What causes gynecomastia?
Gynecomastia is usually a benign (noncancerous) condition. It may be linked to many different causes of hormone changes. In many cases, the cause isn’t known.
Gynecomastia is often caused by changes in levels of the female hormone (estrogen) and the male hormone (testosterone). But it can be caused by other things as well.
Gynecomastia can be a side effect of certain medicines, such as antidepressants, antibiotics, chemotherapy, prostate cancer medicines, ulcer or cardiovascular medicines. Illegal drugs, such as anabolic steroids, heroin, or marijuana can also cause gynecomastia.
Some diseases and medical conditions may also cause gynecomastia. These include:
Tumors of the adrenal glands or pituitary gland
Some conditions that a baby is born with (congenital disorders)
Injury or trauma
SURGICAL TREATMENT FOR GYNAECOMASTIA.
The technique used depends on the degree of gynecomastia and the skin elasticity. The percentage of patients that benefit from open surgical resection to optimize the final results has continued to increase. The authors have found that surgical open resection is required in most cases. If the gynecomastia requires surgical resection, the Webster intra-areolar incision is typically the most appropriate. Prior to surgical resection, the breast is infiltrated with tumescent solution and liposuction is performed.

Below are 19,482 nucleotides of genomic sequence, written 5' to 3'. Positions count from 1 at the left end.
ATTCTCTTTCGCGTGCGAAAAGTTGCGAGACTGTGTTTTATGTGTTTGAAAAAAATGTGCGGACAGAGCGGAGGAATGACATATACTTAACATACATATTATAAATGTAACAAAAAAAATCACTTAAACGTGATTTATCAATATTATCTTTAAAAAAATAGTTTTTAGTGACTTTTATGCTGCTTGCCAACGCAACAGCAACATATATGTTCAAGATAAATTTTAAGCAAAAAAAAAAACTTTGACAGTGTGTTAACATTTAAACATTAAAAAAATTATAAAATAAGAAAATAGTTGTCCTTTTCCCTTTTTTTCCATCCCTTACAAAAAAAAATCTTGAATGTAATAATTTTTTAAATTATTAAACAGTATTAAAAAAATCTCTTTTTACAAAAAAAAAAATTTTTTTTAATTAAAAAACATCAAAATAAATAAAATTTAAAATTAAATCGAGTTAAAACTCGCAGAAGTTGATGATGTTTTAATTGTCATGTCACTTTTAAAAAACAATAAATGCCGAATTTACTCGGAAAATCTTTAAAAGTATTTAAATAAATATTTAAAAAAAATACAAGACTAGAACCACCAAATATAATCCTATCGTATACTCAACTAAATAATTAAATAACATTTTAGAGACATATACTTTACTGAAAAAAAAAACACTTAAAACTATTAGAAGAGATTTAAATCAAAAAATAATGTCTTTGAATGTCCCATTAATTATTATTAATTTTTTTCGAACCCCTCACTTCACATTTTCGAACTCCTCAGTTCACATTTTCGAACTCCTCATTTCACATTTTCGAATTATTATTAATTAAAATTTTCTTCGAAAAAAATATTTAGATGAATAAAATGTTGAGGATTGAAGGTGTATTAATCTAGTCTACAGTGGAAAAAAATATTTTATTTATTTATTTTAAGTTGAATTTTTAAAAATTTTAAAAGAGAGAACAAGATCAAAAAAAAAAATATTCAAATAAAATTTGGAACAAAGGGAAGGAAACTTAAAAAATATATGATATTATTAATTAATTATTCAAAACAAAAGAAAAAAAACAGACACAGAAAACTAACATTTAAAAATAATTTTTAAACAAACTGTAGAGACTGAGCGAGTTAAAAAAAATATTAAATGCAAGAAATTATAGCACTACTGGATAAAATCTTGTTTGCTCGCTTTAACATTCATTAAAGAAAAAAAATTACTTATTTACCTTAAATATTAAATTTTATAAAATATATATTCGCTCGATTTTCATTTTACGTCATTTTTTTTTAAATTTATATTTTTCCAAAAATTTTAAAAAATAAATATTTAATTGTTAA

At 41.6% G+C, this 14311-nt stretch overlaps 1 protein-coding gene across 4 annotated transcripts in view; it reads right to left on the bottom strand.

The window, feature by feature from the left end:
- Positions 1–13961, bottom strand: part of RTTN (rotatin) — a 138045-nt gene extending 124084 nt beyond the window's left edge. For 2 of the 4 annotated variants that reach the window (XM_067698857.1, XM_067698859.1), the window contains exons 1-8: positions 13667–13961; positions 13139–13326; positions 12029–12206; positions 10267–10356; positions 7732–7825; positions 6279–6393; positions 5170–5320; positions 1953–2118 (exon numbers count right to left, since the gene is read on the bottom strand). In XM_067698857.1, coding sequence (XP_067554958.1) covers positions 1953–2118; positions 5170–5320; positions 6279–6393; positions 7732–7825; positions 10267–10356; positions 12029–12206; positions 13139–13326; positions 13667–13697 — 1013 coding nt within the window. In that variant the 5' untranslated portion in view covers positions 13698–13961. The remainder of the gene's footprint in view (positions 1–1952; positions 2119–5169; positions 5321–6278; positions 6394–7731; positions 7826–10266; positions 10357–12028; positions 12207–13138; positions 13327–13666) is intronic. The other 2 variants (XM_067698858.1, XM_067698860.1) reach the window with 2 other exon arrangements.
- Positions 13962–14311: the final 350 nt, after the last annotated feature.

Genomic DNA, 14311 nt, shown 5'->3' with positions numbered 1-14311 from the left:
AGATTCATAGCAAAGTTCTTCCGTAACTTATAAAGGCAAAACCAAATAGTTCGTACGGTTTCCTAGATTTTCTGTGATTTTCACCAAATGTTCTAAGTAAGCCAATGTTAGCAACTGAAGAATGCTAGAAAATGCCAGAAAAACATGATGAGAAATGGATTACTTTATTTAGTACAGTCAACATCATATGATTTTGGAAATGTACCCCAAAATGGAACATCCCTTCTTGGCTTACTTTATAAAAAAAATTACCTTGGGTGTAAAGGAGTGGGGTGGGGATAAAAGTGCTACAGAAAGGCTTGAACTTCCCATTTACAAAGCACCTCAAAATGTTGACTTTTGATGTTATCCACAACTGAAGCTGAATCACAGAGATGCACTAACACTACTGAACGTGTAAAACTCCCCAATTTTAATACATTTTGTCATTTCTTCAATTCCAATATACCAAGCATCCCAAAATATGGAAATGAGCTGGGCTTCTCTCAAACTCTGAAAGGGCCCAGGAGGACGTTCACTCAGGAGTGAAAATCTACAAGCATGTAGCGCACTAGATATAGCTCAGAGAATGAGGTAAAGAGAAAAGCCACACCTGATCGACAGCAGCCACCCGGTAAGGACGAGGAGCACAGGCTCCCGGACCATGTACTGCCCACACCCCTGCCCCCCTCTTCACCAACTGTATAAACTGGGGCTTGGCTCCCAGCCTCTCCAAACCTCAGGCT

Liposuction-assisted mastectomy is the most popular method used for pseudogynecomastia. The liposuction cannulas are inserted through a 3-4mm areolar incision or an incision in the anterior axilla along the pectoralis major tendon. The surgeon the removes fatty and minimal glandular tissues. For small and moderate gynecomastia, suction lipectomy is extended to the clavicle, to the sternum, to 2 cm below the inframammary crease, and to the axilla. For moderate to large gynecomastia, suction lipectomy is extended to the postaxillary fold. In the overwhelming majority of cases, liposuction is performed in conjunction with excision.
Compression garments are applied for at least 4 To 6 weeks. A small amount of blood, injection fluid, and liquified fat may leak from the incision sites for approximately 24 to 48 hours. The patient may resume his physical activities within few days. Exercise is resumed a few days after surgery and is gradually increased over time. Patients return to work typically after 1-2 days. Drains may or may not be used, depending on the experience of the surgeon and the patient presentation. we prefer to use drain for 24hrs.